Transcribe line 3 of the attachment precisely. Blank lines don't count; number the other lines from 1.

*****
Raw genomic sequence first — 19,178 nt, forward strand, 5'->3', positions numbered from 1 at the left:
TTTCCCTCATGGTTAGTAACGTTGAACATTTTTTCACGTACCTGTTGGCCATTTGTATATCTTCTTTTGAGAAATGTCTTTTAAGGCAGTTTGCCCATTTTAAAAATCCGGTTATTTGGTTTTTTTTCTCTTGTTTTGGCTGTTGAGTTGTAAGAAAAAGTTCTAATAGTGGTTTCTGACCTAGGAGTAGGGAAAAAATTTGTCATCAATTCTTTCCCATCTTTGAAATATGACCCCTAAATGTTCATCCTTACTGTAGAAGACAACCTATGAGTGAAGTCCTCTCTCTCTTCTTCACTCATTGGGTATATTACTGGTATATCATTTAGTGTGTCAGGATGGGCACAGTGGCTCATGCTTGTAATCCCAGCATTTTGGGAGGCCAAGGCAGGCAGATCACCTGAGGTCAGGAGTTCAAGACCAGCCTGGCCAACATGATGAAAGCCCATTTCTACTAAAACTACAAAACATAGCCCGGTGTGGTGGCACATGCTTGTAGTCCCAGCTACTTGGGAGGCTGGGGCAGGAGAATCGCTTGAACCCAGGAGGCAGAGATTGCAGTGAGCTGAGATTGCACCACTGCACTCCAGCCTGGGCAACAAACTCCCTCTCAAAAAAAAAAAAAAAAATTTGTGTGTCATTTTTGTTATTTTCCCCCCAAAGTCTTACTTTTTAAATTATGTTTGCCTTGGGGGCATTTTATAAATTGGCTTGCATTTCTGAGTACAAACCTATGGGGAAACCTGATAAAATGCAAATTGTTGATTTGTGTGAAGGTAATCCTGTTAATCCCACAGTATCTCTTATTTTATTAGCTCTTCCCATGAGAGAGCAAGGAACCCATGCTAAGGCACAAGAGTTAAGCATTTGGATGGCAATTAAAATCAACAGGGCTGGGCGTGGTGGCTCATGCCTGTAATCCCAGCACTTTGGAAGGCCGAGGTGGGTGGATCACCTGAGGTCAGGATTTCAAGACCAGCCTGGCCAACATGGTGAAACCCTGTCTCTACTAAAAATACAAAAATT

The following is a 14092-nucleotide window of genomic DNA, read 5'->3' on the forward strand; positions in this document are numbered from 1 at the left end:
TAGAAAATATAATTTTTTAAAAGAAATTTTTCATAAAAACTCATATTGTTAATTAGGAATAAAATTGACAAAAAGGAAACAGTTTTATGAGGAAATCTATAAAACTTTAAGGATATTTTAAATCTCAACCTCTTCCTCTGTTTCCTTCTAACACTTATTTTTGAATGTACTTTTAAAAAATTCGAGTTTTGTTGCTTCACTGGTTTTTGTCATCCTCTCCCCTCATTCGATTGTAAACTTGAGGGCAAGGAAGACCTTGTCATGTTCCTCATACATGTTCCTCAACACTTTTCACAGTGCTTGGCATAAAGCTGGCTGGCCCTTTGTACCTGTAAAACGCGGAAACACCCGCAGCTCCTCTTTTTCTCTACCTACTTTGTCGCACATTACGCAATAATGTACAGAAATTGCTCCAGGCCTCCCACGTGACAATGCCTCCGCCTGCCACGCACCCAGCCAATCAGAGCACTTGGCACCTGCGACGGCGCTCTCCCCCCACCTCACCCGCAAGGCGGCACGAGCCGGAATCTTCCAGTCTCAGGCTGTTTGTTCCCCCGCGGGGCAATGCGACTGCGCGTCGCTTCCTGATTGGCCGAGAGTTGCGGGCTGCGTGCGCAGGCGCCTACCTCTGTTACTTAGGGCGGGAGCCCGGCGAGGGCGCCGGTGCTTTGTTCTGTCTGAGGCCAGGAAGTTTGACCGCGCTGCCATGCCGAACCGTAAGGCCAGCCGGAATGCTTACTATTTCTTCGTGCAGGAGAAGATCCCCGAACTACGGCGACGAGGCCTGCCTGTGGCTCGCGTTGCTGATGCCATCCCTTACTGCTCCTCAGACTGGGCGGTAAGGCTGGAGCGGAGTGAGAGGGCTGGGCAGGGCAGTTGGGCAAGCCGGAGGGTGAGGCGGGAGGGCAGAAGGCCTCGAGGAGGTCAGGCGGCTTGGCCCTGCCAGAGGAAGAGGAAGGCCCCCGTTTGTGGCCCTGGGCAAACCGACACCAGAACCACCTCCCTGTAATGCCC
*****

The following is a 14092-nucleotide window of genomic DNA, read 5'->3' on the forward strand; positions in this document are numbered from 1 at the left end: